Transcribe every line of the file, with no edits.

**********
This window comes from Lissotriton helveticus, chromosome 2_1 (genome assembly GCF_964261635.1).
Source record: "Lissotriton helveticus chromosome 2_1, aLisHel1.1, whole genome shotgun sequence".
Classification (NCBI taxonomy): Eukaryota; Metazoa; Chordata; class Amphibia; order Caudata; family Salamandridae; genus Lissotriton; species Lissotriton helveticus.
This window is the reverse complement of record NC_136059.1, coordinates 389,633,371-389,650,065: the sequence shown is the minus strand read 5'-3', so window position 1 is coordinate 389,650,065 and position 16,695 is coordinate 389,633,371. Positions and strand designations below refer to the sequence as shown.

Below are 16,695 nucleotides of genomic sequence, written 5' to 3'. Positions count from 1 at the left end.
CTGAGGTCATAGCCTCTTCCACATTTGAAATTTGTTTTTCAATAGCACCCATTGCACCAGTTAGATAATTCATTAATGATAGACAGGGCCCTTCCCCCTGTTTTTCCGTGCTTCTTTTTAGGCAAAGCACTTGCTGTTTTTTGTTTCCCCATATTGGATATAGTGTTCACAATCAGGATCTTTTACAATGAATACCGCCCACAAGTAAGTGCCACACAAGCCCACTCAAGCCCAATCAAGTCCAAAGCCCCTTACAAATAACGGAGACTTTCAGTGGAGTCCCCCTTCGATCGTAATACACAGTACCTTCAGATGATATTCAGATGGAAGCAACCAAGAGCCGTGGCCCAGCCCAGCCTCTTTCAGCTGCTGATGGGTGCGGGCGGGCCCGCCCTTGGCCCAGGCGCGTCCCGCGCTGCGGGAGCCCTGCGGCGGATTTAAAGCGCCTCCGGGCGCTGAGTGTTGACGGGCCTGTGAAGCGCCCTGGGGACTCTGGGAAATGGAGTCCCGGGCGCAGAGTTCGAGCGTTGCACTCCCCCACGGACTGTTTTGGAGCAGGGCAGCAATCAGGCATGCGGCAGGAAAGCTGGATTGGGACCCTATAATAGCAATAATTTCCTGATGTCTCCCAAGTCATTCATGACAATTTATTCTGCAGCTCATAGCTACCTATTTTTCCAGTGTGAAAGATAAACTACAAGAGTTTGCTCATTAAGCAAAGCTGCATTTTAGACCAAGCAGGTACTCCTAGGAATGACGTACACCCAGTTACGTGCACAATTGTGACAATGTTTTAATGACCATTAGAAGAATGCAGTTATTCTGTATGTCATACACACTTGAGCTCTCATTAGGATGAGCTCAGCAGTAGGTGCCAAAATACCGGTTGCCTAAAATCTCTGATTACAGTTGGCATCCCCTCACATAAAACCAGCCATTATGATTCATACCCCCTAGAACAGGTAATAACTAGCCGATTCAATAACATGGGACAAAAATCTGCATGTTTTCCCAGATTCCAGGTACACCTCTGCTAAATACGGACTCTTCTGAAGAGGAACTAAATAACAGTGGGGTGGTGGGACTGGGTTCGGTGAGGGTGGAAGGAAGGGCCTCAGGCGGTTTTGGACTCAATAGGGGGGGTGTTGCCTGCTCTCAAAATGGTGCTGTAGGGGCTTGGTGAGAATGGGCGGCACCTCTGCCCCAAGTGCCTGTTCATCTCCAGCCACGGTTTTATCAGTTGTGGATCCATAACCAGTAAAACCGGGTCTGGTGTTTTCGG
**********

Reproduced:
This window comes from Lissotriton helveticus, chromosome 2_1 (genome assembly GCF_964261635.1).
Source record: "Lissotriton helveticus chromosome 2_1, aLisHel1.1, whole genome shotgun sequence".
Classification (NCBI taxonomy): Eukaryota; Metazoa; Chordata; class Amphibia; order Caudata; family Salamandridae; genus Lissotriton; species Lissotriton helveticus.
This window is the reverse complement of record NC_136059.1, coordinates 389,633,371-389,650,065: the sequence shown is the minus strand read 5'-3', so window position 1 is coordinate 389,650,065 and position 16,695 is coordinate 389,633,371. Positions and strand designations below refer to the sequence as shown.

Below are 16,695 nucleotides of genomic sequence, written 5' to 3'. Positions count from 1 at the left end.
CTGAGGTCATAGCCTCTTCCACATTTGAAATTTGTTTTTCAATAGCACCCATTGCACCAGTTAGATAATTCATTAATGATAGACAGGGCCCTTCCCCCTGTTTTTCCGTGCTTCTTTTTAGGCAAAGCACTTGCTGTTTTTTGTTTCCCCATATTGGATATAGTGTTCACAATCAGGATCTTTTACAATGAATACCGCCCACAAGTAAGTGCCACACAAGCCCACTCAAGCCCAATCAAGTCCAAAGCCCCTTACAAATAACGGAGACTTTCAGTGGAGTCCCCCTTCGATCGTAATACACAGTACCTTCAGATGATATTCAGATGGAAGCAACCAAGAGCCGTGGCCCAGCCCAGCCTCTTTCAGCTGCTGATGGGTGCGGGCGGGCCCGCCCTTGGCCCAGGCGCGTCCCGCGCTGCGGGAGCCCTGCGGCGGATTTAAAGCGCCTCCGGGCGCTGAGTGTTGACGGGCCTGTGAAGCGCCCTGGGGACTCTGGGAAATGGAGTCCCGGGCGCAGAGTTCGAGCGTTGCACTCCCCCACGGACTGTTTTGGAGCAGGGCAGCAATCAGGCATGCGGCAGGAAAGCTGGATTGGGACCCTATAATAGCAATAATTTCCTGATGTCTCCCAAGTCATTCATGACAATTTATTCTGCAGCTCATAGCTACCTATTTTTCCAGTGTGAAAGATAAACTACAAGAGTTTGCTCATTAAGCAAAGCTGCATTTTAGACCAAGCAGGTACTCCTAGGAATGACGTACACCCAGTTACGTGCACAATTGTGACAATGTTTTAATGACCATTAGAAGAATGCAGTTATTCTGTATGTCATACACACTTGAGCTCTCATTAGGATGAGCTCAGCAGTAGGTGCCAAAATACCGGTTGCCTAAAATCTCTGATTACAGTTGGCATCCCCTCACATAAAACCAGCCATTATGATTCATACCCCCTAGAACAGGTAATAACTAGCCGATTCAATAACATGGGACAAAAATCTGCATGTTTTCCCAGATTCCAGGTACACCTCTGCTAAATACGGACTCTTCTGAAGAGGAACTAAATAACAGTGGGGTGGTGGGACTGGGTTCGGTGAGGGTGGAAGGAAGGGCCTCAGGCGGTTTTGGACTCAATAGGGGGGGTGTTGCCTGCTCTCAAAATGGTGCTGTAGGGGCTTGGTGAGAATGGGCGGCACCTCTGCCCCAAGTGCCTGTTCATCTCCAGCCACGGTTTTATCAGTTGTGGATCCATAACCAGTAAAACCGGGTCTGGTGTTTTCGG